The rising cost of accommodations, restaurants, and other common road-trip expenses has pushed many travelers to consider recreational vehicles as a way to economize. With fuel costs near their lowest levels in years, even young families are looking more closely at RVs. Camping World Holdings (NYSE:CWH) has made it its mission to give customers of all ages the resources and support they need to make an informed purchase of an RV and all the accessories they need.

Coming into Thursday's third-quarter financial report, Camping World investors had full confidence that the RV retail specialist would keep producing attractive levels of growth. Camping World's results were better than most had expected, and even though the stock didn't perform the way one might have expected, the company's fundamental business looks stronger than ever.

Camping World storefront from the viewpoint of an empty parking lot.

Image source: Camping World Holdings.

Camping World drives faster growth

Camping World Holdings once again managed to boost its growth rate during the third quarter. Sales soared 25% to $1.24 billion, which nearly doubled the growth rate that most of those following the stock had expected to see. Adjusted pro forma net income climbed by more than half to $68.6 million, and the resulting adjusted earnings of $0.77 per share were markedly better than the consensus forecast among investors for $0.63 per share.

Camping World continued to see good performance in its fundamental business metrics. Same-store sales picked up 9.4%, with new vehicle purchases and financing and insurance products leading the way. Parts sales picked up a small amount of ground on a comparable basis, but used vehicle comps declines once again weighed on the company's overall top-line performance.

Again, the appetite for new vehicles from customers was strong. Unit sales of new vehicles climbed by a third to more than 19,100, sending revenue from that segment up more than 30%. The number of used vehicles the company sold rose by 7% to just over 8,550 units. However, average prices decreased, with new vehicles falling to around $37,400 and used vehicles coming in just above $22,000.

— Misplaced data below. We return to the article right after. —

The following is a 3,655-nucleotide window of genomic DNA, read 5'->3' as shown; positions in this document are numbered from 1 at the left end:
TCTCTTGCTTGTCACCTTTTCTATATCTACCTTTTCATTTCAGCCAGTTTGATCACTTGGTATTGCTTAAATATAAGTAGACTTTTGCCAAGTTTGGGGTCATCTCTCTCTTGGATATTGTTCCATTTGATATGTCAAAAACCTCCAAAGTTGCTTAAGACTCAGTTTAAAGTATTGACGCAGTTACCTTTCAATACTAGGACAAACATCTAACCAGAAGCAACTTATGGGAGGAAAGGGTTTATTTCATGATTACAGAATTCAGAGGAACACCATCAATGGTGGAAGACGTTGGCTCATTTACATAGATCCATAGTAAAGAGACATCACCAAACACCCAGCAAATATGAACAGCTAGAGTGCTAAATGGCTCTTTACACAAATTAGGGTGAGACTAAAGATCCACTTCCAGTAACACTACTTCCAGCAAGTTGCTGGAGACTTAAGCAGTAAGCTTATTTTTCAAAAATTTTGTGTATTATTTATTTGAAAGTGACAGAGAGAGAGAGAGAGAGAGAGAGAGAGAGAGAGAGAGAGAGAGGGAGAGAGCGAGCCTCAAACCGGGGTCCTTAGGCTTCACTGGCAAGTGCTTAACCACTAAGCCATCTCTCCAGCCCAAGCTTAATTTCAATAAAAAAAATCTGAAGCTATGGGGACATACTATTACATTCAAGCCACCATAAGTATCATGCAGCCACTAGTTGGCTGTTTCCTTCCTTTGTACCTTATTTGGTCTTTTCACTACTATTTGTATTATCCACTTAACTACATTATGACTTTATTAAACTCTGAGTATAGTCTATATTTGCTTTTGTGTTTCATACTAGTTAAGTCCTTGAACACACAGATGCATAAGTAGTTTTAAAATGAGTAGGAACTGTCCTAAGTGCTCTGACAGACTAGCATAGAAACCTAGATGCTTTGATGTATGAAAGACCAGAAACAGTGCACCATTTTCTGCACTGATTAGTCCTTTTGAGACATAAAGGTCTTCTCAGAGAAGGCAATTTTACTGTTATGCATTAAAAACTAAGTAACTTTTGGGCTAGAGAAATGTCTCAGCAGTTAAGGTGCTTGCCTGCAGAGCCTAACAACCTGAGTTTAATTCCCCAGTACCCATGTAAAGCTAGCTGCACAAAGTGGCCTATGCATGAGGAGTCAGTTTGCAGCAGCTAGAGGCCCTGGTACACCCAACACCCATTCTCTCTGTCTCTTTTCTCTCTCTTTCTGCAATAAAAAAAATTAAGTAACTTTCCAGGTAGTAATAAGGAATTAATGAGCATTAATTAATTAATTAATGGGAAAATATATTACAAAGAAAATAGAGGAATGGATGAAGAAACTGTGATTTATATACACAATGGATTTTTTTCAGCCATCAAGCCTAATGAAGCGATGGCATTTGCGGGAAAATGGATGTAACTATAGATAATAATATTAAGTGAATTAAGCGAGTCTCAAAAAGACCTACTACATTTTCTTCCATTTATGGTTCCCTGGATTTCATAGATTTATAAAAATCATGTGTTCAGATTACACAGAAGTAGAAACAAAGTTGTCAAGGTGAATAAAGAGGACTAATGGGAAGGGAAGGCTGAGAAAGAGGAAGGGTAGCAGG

Camping World saw mixed performance from its other segments. Sales of consumer services and plans were up just 2%, but finance and insurance revenue soared by 50%.

What's coming down the road for Camping World?

CEO Marcus Lemonis celebrated the results. "We are very pleased with our third-quarter results and the continued strength in the underlying trends across our business," Lemonis said. The CEO attributed the strong performance to Camping World's "unique business and operating model."

Camping World is also optimistic about its future. The company is in a good place to keep gaining market share in the RV market, according to Lemonis. Camping World also wants to extend its reach beyond the recreational vehicle industry to cover a greater portion of the outdoor lifestyle consumer market.

Still, it's interesting to see what moves have happened recently among Camping World's investors. Late last month, the company closed on the sale of 6.7 million shares of stock owned by major investors. Much of the sale came from Crestview Advisors, but a portion came from a company indirectly affiliated with Lemonis and a member of the Camping World board. It's never encouraging to see key insiders make major sales, but Lemonis still has control of Camping World through the company's ownership structure.

Camping World investors didn't react well to the news, and the stock fell 4% on Thursday following the morning announcement. Even so, Camping World's fundamental business appears to be doing well, and long-term investors can look forward to how the company does in the future.

Dan Caplinger has no position in any of the stocks mentioned. The Motley Fool recommends Camping World Holdings. The Motley Fool has a disclosure policy.